As far as Labour is concerned, Keir Starmer is now master of all he surveys. A landslide victory among the party’s membership was accompanied by his appointment of the national executive committee’s general secretary, and with it control of the party machine. In the past two weeks, his removal of Rebecca Long-Bailey from the shadow cabinet and changes to NEC voting mechanisms have cemented the Starmer ascendancy. Commentators who spent years howling about Corbynite authoritarianism demand more: the left must not just be thrashed but humiliated in the process. A year ago, the headline above one Times commentator’s column was “Jeremy Corbyn’s intolerance makes him unfit to lead”. Two weeks ago it was “Keir Starmer should finish the purge of Corbynism”.
Jeremy Corbyn’s long involvement with anti-racism struggles led many minorities to conclude he was a natural ally
As Starmer eyes the best ratings of an opposition leader since the mid-1990s and the party begins to shrink the polling gap, his team can seemingly afford to shrug off their internal opponents. If criticisms from within are framed as the left versus the leadership, that suits the latter’s outriders, who can dismiss them as the petulant howls of discredited losers.
But in an age of political unpredictability and fluidity, complacency would be unwise: just ask Boris Johnson who, three months ago, headed the most popular government in a decade, with a net approval of +26 (it is now –9). Starmer’s emerging Achilles heel is not his demoralised internal leftwing opponents: it is younger people and minorities.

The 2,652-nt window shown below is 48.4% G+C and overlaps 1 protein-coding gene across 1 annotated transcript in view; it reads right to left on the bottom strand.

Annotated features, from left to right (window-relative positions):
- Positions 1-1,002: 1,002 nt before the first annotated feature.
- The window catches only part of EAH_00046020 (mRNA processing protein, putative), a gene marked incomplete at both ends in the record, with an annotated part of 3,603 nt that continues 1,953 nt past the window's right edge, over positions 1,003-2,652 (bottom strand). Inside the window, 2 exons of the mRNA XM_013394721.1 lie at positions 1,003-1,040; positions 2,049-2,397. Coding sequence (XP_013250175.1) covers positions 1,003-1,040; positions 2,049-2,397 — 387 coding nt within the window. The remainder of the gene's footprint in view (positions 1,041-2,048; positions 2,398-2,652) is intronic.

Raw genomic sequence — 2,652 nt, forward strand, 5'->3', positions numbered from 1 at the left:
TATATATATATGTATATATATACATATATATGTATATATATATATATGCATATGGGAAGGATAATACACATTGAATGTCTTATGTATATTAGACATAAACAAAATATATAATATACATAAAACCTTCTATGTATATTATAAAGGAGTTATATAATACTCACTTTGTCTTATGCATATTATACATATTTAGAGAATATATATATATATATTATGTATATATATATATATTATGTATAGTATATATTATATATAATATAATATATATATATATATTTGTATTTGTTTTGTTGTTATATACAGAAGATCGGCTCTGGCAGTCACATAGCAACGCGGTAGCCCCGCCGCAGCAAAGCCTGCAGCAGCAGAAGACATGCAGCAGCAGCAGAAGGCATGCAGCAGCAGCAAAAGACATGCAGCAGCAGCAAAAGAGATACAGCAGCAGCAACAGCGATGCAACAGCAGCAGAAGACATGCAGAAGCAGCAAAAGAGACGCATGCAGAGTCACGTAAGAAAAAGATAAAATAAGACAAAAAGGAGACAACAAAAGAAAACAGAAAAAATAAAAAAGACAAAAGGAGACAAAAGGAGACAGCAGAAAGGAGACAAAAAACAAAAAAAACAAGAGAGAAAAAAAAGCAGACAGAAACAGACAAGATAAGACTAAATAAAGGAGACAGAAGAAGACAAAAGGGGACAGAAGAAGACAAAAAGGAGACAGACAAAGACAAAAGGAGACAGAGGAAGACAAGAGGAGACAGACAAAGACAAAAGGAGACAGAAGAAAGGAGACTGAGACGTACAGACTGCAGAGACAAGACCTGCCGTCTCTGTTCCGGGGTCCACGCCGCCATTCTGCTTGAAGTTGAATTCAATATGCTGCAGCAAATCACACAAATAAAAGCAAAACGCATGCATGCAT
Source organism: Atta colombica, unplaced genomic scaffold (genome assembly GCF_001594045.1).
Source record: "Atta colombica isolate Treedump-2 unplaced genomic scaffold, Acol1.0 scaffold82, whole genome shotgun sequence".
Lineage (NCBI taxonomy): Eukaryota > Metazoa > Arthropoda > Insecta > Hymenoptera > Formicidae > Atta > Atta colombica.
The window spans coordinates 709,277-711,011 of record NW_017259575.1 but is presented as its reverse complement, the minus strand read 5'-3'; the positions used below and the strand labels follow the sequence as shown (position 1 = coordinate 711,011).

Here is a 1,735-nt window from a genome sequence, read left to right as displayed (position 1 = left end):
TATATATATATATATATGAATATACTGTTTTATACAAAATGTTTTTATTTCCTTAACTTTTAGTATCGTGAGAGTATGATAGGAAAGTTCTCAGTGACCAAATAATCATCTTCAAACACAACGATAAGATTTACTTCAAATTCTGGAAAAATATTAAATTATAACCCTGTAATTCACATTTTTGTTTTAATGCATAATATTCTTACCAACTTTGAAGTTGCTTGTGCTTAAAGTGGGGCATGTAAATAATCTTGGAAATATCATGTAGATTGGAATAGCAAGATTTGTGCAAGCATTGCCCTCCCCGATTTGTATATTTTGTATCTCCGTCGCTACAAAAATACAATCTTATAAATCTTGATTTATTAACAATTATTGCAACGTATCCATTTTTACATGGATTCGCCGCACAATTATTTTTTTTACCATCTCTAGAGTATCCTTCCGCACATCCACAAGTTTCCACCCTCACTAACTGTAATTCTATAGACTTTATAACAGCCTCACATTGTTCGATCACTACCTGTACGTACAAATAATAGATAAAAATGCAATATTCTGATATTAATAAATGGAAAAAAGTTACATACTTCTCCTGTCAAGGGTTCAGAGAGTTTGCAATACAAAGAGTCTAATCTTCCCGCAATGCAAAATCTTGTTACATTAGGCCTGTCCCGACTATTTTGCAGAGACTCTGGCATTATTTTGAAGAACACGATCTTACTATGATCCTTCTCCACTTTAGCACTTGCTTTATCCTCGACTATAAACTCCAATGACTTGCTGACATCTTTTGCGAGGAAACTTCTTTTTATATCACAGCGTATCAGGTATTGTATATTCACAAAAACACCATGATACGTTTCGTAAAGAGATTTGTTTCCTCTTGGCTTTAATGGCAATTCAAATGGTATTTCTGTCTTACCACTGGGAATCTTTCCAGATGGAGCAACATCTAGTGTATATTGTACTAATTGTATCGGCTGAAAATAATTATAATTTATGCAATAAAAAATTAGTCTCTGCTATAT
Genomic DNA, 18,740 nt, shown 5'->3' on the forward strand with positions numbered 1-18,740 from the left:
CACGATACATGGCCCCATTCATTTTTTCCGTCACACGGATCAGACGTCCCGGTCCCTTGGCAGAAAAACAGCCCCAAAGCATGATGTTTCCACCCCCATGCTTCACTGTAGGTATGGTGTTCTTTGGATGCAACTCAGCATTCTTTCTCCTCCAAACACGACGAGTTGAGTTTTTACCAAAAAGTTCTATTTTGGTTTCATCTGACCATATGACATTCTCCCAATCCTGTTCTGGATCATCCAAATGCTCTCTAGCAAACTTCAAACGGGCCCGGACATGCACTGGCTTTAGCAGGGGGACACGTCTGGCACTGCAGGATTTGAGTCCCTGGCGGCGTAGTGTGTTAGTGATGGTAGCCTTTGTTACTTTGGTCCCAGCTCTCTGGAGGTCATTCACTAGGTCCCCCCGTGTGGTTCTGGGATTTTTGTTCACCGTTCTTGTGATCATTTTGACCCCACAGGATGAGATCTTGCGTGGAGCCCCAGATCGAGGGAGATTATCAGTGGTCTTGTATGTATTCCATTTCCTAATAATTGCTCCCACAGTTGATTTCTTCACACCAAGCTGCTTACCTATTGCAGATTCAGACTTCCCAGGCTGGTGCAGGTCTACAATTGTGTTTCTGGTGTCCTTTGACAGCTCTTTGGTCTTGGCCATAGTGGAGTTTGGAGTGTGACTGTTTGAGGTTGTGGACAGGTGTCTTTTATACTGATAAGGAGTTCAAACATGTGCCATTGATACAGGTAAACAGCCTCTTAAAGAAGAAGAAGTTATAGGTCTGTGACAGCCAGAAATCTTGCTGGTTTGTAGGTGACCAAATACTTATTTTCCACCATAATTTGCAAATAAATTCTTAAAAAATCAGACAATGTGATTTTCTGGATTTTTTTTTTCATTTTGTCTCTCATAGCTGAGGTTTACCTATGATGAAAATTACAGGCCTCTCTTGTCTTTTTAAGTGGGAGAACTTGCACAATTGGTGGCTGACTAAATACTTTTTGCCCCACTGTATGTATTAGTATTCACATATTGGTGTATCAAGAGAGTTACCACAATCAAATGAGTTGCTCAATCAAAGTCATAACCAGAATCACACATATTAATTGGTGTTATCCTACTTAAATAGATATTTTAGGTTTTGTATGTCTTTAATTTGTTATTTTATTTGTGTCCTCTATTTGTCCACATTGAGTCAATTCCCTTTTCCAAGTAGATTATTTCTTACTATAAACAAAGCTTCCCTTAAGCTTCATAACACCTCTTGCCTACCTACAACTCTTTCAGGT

When Jeremy Corbyn’s Labour deprived the Tories of a majority in 2017, the party won the highest support among the under-40s in any election, including Tony Blair’s landslide. It also repelled more pensioners than ever, and given they constitute a quarter of the electorate and are motivated to vote, Labour did not win that election. Even in the 2019 rout, Labour’s lead among the under-25s actually increased. While Corbyn had dire approval ratings in the overall population at the last election, he enjoyed net support among ethnic minority voters. There are important exceptions, of course – Jews worried about antisemitism and some British Indian voters affronted by Labour’s support for Kashmiri self-determination – but Corbyn’s long involvement with anti-racism struggles and close alliance with figures such as Diane Abbott led many minorities to conclude he was a natural ally.
This Monday, Starmer criticised the official demand of the Black Lives Matter “moment” to defund the police as “nonsense”, and expressed his loyalty to the police. This came three weeks after Starmer’s taking the knee in a social media post was met with raised eyebrows following criticism from black Labour party members over the failure to publicly deal with allegations of abuse toward senior black politicians.